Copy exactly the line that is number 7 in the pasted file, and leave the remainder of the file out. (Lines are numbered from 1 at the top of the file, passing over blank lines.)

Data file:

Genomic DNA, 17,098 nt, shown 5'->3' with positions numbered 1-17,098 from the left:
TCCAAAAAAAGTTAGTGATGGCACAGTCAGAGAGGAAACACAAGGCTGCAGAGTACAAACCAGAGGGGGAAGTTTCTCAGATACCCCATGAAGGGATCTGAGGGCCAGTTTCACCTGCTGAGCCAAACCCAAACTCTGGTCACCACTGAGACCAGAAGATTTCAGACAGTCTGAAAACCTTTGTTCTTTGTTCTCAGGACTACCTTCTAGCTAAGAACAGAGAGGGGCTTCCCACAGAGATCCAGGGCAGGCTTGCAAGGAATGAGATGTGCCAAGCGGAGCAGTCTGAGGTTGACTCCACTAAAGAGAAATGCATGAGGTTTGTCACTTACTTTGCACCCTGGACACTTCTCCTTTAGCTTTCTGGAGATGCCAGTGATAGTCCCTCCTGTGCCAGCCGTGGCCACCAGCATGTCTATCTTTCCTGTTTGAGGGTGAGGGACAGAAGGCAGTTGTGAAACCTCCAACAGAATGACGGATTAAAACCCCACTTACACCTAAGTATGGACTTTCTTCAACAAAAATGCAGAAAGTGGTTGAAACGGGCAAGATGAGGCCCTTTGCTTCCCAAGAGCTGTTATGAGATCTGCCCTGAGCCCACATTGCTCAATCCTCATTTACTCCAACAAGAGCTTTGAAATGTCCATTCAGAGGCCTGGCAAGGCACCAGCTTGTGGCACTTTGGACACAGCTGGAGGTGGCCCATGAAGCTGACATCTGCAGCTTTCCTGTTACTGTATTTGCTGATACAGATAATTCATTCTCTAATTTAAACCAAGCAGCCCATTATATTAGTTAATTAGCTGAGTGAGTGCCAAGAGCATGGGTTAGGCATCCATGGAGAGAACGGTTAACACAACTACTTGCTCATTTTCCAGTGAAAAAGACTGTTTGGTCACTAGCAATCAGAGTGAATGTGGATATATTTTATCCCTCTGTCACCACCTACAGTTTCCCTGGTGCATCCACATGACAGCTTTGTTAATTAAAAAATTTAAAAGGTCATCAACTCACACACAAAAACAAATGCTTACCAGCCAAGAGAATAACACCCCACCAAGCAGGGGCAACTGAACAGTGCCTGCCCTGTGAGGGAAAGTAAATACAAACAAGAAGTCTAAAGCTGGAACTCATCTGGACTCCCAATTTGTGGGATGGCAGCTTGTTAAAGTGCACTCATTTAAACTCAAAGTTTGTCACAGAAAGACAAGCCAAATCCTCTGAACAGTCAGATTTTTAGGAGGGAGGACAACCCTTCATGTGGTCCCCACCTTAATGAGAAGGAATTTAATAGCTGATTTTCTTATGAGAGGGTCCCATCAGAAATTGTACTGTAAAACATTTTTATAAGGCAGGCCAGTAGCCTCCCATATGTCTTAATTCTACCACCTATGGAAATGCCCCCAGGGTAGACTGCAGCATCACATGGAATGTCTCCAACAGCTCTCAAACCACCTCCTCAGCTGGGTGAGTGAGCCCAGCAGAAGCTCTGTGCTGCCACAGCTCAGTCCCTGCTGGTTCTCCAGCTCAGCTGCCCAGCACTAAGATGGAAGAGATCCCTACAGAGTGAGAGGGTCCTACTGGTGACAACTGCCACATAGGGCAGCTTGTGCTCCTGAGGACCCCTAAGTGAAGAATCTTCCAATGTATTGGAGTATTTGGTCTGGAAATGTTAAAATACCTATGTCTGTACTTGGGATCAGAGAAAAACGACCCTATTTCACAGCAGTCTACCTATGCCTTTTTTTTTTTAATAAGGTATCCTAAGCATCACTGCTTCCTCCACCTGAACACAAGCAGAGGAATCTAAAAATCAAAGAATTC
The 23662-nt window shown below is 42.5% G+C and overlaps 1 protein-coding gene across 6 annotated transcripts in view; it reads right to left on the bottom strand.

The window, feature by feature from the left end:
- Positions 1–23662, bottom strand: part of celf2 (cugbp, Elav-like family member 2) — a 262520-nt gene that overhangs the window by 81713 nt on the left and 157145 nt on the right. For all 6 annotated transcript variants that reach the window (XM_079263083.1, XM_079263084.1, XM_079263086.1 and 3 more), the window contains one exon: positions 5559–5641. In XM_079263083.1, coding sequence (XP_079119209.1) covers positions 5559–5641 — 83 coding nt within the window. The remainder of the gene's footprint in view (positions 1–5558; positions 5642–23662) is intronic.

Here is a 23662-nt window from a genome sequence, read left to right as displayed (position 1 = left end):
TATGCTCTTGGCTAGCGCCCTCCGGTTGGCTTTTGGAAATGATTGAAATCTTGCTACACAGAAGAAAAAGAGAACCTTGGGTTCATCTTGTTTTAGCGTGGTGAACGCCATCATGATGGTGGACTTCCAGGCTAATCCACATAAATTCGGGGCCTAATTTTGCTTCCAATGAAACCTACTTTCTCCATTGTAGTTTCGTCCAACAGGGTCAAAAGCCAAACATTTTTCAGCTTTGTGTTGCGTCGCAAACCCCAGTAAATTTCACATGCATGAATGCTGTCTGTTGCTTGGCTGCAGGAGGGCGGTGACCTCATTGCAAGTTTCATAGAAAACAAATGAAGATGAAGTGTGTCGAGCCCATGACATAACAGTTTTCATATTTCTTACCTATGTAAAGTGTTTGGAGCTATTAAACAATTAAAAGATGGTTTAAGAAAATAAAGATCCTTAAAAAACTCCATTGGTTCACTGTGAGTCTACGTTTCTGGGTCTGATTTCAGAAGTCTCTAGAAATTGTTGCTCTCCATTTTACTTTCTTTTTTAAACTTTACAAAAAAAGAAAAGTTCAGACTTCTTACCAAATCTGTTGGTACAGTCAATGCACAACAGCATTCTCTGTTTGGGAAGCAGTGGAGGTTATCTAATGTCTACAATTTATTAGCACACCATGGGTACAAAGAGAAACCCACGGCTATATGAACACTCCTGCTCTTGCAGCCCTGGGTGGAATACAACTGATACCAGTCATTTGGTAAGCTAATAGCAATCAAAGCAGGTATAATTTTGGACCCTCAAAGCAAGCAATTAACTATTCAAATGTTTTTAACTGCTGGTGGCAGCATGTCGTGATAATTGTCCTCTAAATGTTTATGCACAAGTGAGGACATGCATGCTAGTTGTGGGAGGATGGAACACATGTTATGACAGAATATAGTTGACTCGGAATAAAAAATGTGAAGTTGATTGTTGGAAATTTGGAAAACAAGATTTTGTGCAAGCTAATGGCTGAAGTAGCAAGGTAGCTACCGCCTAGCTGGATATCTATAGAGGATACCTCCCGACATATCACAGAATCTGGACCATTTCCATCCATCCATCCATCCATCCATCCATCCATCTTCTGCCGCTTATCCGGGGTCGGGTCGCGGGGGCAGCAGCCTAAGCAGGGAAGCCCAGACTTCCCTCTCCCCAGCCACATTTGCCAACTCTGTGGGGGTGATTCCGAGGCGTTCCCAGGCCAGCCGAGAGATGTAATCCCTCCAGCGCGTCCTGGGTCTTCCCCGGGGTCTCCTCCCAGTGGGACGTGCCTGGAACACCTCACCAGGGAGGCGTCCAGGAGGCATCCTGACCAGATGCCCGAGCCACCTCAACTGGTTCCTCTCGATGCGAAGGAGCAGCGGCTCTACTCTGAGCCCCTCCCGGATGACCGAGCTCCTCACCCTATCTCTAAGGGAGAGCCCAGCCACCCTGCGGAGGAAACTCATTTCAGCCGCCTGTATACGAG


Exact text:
TATGCTCTTGGCTAGCGCCCTCCGGTTGGCTTTTGGAAATGATTGAAATCTTGCTACACAGAAGAAAAAGAGAACCTTGGGTTCATCTTGTTTTAGCGTGGTGAACGCCATCATGATGGTGGACTTCCAGGCTAATCCACATAAATTCGGGGCCTAATTTTGCTTCCAATGAAACCTACTTTCTCCATTGTAGTTTCGTCCAACAGGGTCAAAAGCCAAACATTTTTCAGCTTTGTGTTGCGTCGCAAACCCCAGTAAATTTCACATGCATGAATGCTGTCTGTTGCTTGGCTGCAGGAGGGCGGTGACCTCATTGCAAGTTTCATAGAAAACAAATGAAGATGAAGTGTGTCGAGCCCATGACATAACAGTTTTCATATTTCTTACCTATGTAAAGTGTTTGGAGCTATTAAACAATTAAAAGATGGTTTAAGAAAATAAAGATCCTTAAAAAACTCCATTGGTTCACTGTGAGTCTACGTTTCTGGGTCTGATTTCAGAAGTCTCTAGAAATTGTTGCTCTCCATTTTACTTTCTTTTTTAAACTTTACAAAAAAAGAAAAGTTCAGACTTCTTACCAAATCTGTTGGTACAGTCAATGCACAACAGCATTCTCTGTTTGGGAAGCAGTGGAGGTTATCTAATGTCTACAATTTATTAGCACACCATGGGTACAAAGAGAAACCCACGGCTATATGAACACTCCTGCTCTTGCAGCCCTGGGTGGAATACAACTGATACCAGTCATTTGGTAAGCTAATAGCAATCAAAGCAGGTATAATTTTGGACCCTCAAAGCAAGCAATTAACTATTCAAATGTTTTTAACTGCTGGTGGCAGCATGTCGTGATAATTGTCCTCTAAATGTTTATGCACAAGTGAGGACATGCATGCTAGTTGTGGGAGGATGGAACACATGTTATGACAGAATATAGTTGACTCGGAATAAAAAATGTGAAGTTGATTGTTGGAAATTTGGAAAACAAGATTTTGTGCAAGCTAATGGCTGAAGTAGCAAGGTAGCTACCGCCTAGCTGGATATCTATAGAGGATACCTCCCGACATATCACAGAATCTGGACCATTTCCATCCATCCATCCATCCATCCATCCATCCATCTTCTGCCGCTTATCCGGGGTCGGGTCGCGGGGGCAGCAGCCTAAGCAGGGAAGCCCAGACTTCCCTCTCCCCAGCCACATTTGCCAACTCTGTGGGGGTGATTCCGAGGCGTTCCCAGGCCAGCCGAGAGATGTAATCCCTCCAGCGCGTCCTGGGTCTTCCCCGGGGTCTCCTCCCAGTGGGACGTGCCTGGAACACCTCACCAGGGAGGCGTCCAGGAGGCATCCTGACCAGATGCCCGAGCCACCTCAACTGGTTCCTCTCGATGCGAAGGAGCAGCGGCTCTACTCTGAGCCCCTCCCGGATGACCGAGCTCCTCACCCTATCTCTAAGGGAGAGCCCAGCCACCCTGCGGAGGAAACTCATTTCAGCCGCCTGTATACGAG